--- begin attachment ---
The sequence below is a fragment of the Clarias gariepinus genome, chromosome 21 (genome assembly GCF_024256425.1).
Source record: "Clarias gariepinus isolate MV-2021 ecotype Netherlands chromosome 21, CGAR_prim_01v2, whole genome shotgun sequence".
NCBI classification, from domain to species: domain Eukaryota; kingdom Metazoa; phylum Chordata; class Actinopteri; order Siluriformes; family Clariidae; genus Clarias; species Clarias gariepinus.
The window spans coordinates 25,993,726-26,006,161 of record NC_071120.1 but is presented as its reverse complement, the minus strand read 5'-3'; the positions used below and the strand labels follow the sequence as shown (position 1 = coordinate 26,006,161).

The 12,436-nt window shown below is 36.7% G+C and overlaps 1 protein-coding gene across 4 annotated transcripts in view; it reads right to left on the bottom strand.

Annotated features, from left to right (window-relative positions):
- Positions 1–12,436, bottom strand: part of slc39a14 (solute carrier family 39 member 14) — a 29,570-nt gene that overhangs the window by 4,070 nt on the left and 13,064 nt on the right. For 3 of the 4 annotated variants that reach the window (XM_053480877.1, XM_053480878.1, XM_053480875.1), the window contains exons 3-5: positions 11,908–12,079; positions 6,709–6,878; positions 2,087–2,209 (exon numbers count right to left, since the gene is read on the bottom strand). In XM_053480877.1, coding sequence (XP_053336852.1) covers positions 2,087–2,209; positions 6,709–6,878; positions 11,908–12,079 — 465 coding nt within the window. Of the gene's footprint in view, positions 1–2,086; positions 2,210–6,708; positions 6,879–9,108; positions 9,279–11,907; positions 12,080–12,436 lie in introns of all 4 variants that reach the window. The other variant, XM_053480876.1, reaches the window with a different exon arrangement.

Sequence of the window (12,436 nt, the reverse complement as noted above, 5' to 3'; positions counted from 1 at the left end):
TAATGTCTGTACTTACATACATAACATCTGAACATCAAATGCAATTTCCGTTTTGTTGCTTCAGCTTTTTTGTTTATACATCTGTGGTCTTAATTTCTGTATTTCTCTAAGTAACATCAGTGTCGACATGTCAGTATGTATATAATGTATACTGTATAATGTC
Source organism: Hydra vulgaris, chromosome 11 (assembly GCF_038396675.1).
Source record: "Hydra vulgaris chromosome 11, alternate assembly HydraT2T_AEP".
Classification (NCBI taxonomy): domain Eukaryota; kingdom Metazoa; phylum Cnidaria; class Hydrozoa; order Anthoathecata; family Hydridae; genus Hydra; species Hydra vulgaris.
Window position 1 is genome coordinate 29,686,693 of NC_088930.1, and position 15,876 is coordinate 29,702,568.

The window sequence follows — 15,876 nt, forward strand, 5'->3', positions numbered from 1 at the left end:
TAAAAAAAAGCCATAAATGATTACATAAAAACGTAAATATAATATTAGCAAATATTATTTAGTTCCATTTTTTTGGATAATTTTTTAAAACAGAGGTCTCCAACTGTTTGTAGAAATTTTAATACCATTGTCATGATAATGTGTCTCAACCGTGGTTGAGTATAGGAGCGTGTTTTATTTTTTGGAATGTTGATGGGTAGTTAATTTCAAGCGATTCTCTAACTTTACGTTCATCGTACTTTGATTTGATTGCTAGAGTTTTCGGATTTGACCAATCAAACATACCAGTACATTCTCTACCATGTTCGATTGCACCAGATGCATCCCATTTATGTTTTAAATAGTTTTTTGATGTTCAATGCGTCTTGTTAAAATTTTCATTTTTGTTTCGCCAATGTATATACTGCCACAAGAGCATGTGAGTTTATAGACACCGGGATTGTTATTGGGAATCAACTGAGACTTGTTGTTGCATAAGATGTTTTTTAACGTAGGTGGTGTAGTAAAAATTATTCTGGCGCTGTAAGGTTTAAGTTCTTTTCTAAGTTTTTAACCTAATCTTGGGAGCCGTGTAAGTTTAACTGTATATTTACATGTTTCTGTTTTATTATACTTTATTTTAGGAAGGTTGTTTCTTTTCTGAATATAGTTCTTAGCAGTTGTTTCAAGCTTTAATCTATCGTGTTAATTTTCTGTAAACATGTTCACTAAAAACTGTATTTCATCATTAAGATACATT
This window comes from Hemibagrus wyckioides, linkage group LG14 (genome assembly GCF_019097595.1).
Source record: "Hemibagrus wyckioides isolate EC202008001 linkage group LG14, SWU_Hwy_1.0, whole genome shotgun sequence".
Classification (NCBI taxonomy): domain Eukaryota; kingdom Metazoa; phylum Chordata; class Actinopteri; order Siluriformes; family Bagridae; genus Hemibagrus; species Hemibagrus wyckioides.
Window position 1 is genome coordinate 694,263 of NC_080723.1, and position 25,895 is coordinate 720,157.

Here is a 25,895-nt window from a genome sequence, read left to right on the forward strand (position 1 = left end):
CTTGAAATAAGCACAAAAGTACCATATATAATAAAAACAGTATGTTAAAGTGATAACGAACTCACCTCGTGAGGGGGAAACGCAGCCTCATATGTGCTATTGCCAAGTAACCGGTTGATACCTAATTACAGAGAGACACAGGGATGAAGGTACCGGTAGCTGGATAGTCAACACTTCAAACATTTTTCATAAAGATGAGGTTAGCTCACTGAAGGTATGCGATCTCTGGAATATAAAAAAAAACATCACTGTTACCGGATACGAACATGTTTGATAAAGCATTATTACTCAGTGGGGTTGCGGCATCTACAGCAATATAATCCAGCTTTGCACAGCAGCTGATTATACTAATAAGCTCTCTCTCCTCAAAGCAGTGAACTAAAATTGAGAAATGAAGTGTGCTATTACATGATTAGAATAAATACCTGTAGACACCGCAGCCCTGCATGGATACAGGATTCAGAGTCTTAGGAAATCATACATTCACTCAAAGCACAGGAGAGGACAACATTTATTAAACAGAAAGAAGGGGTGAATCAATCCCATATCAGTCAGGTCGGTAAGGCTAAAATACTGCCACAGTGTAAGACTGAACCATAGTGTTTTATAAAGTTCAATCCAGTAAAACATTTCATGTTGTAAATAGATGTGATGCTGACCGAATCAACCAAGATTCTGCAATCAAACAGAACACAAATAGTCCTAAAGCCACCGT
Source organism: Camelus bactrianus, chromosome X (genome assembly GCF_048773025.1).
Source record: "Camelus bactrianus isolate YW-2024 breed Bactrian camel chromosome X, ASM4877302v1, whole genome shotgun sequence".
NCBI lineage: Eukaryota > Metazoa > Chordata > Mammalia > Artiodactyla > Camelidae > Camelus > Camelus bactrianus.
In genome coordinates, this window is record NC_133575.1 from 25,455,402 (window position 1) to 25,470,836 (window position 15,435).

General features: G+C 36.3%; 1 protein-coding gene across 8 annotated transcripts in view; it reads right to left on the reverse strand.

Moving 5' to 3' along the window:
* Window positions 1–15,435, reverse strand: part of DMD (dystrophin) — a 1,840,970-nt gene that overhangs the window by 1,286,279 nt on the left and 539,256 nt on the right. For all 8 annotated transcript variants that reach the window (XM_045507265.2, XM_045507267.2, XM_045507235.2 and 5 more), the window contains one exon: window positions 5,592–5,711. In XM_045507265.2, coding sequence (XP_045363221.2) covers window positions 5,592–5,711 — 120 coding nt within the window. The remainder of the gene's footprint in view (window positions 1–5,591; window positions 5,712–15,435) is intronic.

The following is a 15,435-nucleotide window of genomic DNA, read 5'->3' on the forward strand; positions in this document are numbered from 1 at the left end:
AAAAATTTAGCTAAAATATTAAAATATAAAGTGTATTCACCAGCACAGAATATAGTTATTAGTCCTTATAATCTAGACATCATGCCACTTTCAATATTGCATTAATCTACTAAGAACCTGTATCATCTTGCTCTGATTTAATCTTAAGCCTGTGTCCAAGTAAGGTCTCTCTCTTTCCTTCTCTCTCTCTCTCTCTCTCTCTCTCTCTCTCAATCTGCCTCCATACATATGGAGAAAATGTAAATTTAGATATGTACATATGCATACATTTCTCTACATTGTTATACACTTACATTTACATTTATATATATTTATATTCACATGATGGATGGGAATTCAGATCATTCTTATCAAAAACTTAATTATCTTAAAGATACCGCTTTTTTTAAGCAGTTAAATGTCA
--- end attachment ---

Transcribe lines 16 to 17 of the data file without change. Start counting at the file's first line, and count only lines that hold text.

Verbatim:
This window comes from Hemibagrus wyckioides, linkage group LG14 (genome assembly GCF_019097595.1).
Source record: "Hemibagrus wyckioides isolate EC202008001 linkage group LG14, SWU_Hwy_1.0, whole genome shotgun sequence".